Bottlenose Dolphin

Tursiops truncatus


  • Domain Eukarya: This domain contains organisms who can be multicellular or unicellular. Their cells always have a nucleus
  • Kingdom Animalia: All organisms in Kingdom Animalia are multicelluar. They are also heterotrophs meaning they rely directly or indirectly on other organisms for nourishment. Animals also don not have cell walls in their cells.
  • Phylum Chordata: All have bilateral symmetry, usually have an endoskeleton made of bones or cartilage.
  • Subphylum Vertebrata: Can only move using muscles attached to the endoskeleton, have a heart with 2-4 chambers,and mostly with two sexes.
  • Class Mammalia: All mammals have hair in one period of their lives, but most mammals have ehair their whole lives. Mammals are typically identified by the kind of teeth they have. Most mammals are either polygynos(one male mates with many females) or promiscuous (both males and females have many mates in a reproductive season).
  • Order Cetacea: Aminimls in this order are only aquatic, usually are white, black, gray, bluish-gray, or pink in color, and many are spotted, mottled, streaked, or boldly patterned, and only use about 12% of their air.
  • Family Delphinidae: Animals in the family Delphinidae usually have a easily spotted beak and a streamlined body. Also most have dprasal fins (which is the individual fin on the top or on the back of an animal). Also most delphinds live in shallow water of stay near the surface.
  • Genus Tursiops: Bottlenose dolphin
  • Species Tursiops truncatus: Bottlnose Dolphin

General Description:

  • Length: Full grown males are usually around 244 to 381 cm long and full grown females are usually about 228 to 366 cm long.
  • Weight: An average dolphin weighs about 330-1,435 pounds. But, is most commonly 660 pounds.
  • Natural Range: Bottlenose dolphins are found in the Pacific Ocean, the Atlantic Ocean, the Mediterranean Sea, the Black Sea, the Indian Ocean, and the Red Sea.
  • Habitat: Bottlenose dolphins mostly live in warm and tropical waters. The coastal type in near shore waters which include harbors, bays, lagoons, and gulfs.The offshore type typically live in near the continental shelf which is an area in the ocean where the sea is shallow. They live near ocean islands.
  • Predators: The three main predators of the bottlenose dolphin are killer whales, tiger sharks, and the great white shark.

Physical Adaptations

  • The dolphin's smooth body with its flippers and dorsal dorsal fin adapt the bottlenose dolphin for ocean life. As the dolphin swims it uses its forelimbs to steer while the tall helps to stop.
  • Dolphins use sound to locate objects, this ability is called echolocation. They do this because sound travels better than light does, so it is easier to hear their surroundings than see them.
  • The streamlined body of a bottle nose dolphin has low friction in the water. And experiments have shown that his shape lowers friction allowing the dolphin to swim faster.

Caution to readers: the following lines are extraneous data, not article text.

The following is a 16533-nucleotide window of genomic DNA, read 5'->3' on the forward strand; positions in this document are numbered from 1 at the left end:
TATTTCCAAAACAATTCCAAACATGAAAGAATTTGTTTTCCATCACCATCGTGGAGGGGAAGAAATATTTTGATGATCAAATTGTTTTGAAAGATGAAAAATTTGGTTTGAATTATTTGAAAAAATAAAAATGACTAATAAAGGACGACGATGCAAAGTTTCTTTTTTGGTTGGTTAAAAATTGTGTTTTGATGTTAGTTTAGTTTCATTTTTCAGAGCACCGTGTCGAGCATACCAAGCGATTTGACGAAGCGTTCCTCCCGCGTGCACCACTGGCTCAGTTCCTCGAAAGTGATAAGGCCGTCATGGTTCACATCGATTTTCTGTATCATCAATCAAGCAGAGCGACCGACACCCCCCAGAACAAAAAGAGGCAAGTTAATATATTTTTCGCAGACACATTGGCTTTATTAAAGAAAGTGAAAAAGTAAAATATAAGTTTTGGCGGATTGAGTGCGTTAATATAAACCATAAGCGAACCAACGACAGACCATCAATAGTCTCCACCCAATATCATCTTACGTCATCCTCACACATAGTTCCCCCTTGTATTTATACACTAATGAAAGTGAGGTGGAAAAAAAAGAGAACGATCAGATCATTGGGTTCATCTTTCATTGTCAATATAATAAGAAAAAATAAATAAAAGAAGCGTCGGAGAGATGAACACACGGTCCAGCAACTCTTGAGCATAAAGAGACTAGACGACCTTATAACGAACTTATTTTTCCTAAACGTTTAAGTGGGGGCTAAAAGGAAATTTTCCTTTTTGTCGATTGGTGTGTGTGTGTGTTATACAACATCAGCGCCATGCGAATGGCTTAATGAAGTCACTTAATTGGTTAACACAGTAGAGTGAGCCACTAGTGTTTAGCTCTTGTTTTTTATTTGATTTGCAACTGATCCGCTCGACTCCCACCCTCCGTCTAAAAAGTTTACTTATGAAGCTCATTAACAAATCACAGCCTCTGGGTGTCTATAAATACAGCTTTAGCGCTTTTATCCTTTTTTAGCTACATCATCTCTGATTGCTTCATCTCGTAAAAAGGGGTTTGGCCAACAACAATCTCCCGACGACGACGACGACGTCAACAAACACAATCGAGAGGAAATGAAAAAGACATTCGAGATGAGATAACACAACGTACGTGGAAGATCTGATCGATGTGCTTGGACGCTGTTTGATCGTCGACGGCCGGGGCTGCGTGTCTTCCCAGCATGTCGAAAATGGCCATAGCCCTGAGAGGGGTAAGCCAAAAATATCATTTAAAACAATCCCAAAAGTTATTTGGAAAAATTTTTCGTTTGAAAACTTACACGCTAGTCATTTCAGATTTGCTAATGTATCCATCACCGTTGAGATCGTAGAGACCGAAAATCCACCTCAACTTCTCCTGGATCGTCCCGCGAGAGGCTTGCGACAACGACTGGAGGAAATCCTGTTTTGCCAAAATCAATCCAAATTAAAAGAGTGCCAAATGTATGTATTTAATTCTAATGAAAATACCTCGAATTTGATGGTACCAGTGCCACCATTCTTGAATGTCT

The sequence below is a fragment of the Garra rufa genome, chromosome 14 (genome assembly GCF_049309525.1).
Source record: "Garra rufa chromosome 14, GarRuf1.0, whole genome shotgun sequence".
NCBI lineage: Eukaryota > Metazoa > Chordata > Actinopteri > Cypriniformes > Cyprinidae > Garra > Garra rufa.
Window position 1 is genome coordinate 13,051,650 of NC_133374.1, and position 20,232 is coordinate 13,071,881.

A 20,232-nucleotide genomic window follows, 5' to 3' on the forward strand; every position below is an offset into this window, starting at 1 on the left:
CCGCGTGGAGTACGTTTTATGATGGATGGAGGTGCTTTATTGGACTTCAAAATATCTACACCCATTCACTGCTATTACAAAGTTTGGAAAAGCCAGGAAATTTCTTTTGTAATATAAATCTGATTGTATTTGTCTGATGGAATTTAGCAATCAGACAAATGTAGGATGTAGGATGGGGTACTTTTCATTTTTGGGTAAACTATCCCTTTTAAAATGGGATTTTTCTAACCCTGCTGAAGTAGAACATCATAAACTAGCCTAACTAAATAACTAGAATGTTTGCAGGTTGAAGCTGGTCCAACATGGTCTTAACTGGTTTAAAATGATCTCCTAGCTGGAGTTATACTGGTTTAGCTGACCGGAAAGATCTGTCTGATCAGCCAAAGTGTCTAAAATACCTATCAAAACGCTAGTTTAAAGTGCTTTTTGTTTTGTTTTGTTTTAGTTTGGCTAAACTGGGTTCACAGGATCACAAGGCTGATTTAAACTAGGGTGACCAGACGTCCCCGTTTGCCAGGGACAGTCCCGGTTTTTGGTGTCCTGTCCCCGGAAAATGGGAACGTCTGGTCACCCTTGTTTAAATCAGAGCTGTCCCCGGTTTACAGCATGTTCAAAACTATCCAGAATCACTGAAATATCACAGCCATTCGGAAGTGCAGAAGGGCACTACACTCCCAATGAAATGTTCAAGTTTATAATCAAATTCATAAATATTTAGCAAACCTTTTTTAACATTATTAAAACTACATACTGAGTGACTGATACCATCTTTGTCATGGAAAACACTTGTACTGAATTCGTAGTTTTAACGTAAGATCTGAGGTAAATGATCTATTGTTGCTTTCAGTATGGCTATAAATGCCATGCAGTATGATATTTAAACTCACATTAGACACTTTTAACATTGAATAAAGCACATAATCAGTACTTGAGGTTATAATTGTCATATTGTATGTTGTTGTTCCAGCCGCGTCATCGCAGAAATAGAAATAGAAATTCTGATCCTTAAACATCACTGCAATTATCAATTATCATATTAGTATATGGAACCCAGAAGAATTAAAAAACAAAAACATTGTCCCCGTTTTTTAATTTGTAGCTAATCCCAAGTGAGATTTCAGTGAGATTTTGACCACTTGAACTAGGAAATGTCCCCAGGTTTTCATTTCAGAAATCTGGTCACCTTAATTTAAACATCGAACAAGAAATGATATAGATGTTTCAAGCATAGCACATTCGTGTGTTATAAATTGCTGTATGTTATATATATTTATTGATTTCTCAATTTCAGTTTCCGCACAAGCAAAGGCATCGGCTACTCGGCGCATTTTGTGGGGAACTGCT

• Like other mammals, a dolphins heart rate slows while diving.
  • Also, while diving blood is moved away from parts of the body that can tolerate low oxygen levels and redirects it towards the hear and brain which m=need a constant flow of oxygen.

Behavioral Adaptations

  • To sleep the bottlenose dolphins rest on side of their brain while the other just reduces its activity so while they are not fully consious they can still come up to breathe.
  • Bottlenose dolphins usually work together while hunting and catching fish. In open waters, a pod sometimes surrounds a large school of fish and forces it in to a tight ball for easy hunting. Then the dolphins take turns swimming through the school of fish to catch them. Once in a while the dolphins will force them into shallow waters instead.
  • Both adults and calfs case each other, carry things around, toss seaweed between themselves, and use objects to invite other dolphins to interact.
  • Bottlenose dolphin also help help injured dolphins. The help in the recovery of the injured dolphin. This may also include helping protecting from danger while holding it to the surface.
  • Fishermen and dolphins work together in Lauguna, Brazil. A d of bottle nose dolphins will force a school of fish into the shallow waters where the fishermen are. Then one dolphin will roll over and the fishermen will cast out their nets. The dolphins well feed on the escaping fish.



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Burton, M., & Burton, R. (2002). Bottlenose dolphin. In International wildlife encyclopedia v.1 (AAR-BAR) (3rd ed., Vol. 2, pp. 266-268). New York, NY: Marshall Cavendish.

Jenkins, J. 2009. "Tursiops truncatus" (On-line), Animal Diversity Web. Accessed March 11, 2015 at

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